Omega v. Costco before the Supreme CourtIf the U.S. Supreme Court sides with Swatch Group's Omega watchmaking unit in its war with wholesale club giant Costco, U.S. consumers -- and perhaps workers -- could lose big. Luckily for consumers, however, the tea leaves suggest that Costco (COST) will beat Swatch's (SWGAY) Omega.

At issue are "gray market" goods -- items originally sold abroad, brought into the U.S. and resold here. Why would a retailer go to the trouble to buy something overseas -- say, a very expensive Omega Seamaster watch -- to resell here? Because in many foreign markets, that watch is much cheaper than it is here. That means the retailer -- say, Costco -- can make a profit by importing it and selling it for a third less ($1,299 versus $1,995 in the Seamaster's case) than the suggested retail price of the identical watch intended to be sold here.

The watches are literally identical because the imported ones are still brand new, not used. The foreign purchaser is essentially a middleman, buying them new with the intent of selling them to a U.S. retailer. As USA Today explained a few years ago, one way gray-market goods can differ, however, is that the manufacturer can refuse to honor the product's U.S. warranty. That's not an issue with the Omega watches sold by Costco, however, because according to its brief, Costco gives the watches a better guarantee than Omega itself does.

Stakes High All Around -- Even for Libraries

From a consumer's standpoint, gray-market goods offer substantially reduced prices, although consumers need to pay attention to warranties. As a result, if the Supreme Court agrees with Omega that U.S. copyright law prohibits Costco from selling the foreign-manufactured, foreign-sold watches, many bargains will disappear from store shelves. Arguing against that result, Public Citizen claims that giving Omega the ability to "control downstream sales might allow it to more effectively control prices among different markets. But protection of Omega's preferred business model is not an interest that the Copyright Act protects."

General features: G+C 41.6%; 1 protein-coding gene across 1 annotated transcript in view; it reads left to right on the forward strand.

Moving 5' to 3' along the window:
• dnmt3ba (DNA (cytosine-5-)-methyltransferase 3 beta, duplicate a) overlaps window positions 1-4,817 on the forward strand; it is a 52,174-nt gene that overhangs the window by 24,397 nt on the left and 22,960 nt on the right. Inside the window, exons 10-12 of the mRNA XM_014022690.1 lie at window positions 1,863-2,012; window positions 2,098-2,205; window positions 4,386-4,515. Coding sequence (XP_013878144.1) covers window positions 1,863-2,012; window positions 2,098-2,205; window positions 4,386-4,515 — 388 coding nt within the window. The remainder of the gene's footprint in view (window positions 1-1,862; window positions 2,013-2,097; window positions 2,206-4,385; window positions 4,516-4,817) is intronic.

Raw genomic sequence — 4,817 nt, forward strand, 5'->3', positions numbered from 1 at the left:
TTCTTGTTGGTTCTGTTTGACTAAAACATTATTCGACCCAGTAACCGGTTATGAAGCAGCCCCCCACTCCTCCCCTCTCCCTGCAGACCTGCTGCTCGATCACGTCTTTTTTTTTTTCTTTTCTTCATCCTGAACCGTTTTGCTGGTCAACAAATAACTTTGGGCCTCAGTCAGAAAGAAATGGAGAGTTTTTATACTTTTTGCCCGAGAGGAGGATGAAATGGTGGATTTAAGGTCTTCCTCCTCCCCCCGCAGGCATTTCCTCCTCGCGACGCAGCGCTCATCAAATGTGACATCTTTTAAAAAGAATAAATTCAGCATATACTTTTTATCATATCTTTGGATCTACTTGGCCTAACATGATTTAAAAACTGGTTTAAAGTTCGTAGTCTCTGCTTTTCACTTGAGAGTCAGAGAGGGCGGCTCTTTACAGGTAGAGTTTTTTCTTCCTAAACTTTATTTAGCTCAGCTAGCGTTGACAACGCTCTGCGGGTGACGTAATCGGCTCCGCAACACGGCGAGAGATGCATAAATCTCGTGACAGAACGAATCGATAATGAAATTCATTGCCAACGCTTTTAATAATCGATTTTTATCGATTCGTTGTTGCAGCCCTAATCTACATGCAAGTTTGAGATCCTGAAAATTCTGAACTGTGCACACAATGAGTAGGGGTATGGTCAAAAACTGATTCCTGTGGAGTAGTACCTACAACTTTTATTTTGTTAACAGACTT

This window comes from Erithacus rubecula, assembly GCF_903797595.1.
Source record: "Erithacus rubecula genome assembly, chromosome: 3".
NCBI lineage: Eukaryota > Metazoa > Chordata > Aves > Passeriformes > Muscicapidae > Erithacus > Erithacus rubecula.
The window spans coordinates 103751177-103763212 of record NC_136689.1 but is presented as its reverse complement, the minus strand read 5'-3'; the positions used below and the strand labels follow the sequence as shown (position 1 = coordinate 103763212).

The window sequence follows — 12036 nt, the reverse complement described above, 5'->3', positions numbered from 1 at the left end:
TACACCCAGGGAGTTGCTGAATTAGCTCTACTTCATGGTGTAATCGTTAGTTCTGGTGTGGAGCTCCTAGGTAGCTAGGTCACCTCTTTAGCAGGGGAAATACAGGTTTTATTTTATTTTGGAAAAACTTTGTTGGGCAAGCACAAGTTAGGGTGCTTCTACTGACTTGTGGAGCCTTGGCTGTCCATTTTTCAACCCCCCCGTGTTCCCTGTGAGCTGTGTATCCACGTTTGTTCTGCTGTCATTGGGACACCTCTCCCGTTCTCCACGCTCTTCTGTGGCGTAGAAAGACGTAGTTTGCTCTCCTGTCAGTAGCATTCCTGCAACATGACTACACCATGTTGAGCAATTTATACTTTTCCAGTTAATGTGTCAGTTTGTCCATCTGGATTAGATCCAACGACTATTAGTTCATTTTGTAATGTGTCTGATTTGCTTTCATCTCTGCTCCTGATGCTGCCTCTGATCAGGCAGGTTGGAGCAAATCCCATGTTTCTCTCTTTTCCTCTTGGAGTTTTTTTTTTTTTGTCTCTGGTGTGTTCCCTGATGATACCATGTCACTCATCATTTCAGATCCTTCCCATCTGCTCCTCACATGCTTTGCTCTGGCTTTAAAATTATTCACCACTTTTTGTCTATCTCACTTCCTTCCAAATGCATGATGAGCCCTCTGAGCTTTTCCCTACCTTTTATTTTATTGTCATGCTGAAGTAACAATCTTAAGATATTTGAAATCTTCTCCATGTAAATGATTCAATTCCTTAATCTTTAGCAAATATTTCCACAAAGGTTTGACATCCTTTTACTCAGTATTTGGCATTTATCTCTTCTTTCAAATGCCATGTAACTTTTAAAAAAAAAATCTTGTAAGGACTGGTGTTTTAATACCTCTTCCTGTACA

In addition, consumers' ability to use the property they purchase in whatever way they wish is also at stake, argues Public Citizen and, separately, a group of librarians and public interest groups. The librarians claim that an Omega win could jeopardize "used bookstores, libraries, yard sales, out-of-print book markets, movie and video-game rental markets, and innumerable other secondary markets." That's because such markets depend on the "first-sale" doctrine, which says someone who legitimately buys a copyrighted work can do what they like with it -- including sell it to someone else -- without getting the copyright holder's permission.

That makes intuitive sense, has a centuries-long legal basis and is codified in federal law. An Omega win would limit the first-sale doctrine and, the argument goes, endanger secondary markets.

Losing Billions of Profits

The stakes for manufacturers are huge, too, because the gray market is estimated to cost them billions. A 2003 study by KPMG and an anti-gray-market alliance of info-tech companies found the gray market cost the IT industry $5 billion in profits each year. Deloitte did a study for Bloomberg last year and found that the gray market cost companies $63 billion in lost sales (not profits) a year, though not a large percentage for any one company. A company with $10 billion in sales would lose $450 million, or 4.5%.

And it's not just watches (or other goods) at issue, warns an Omega-supporting brief from the Association of American Publishers. Rather, a Costco win would "substantially harm copyright owners and the public, impairing the incentives to create and disseminate copyrightable work, the quality of published works, and the vitality of domestic publishers."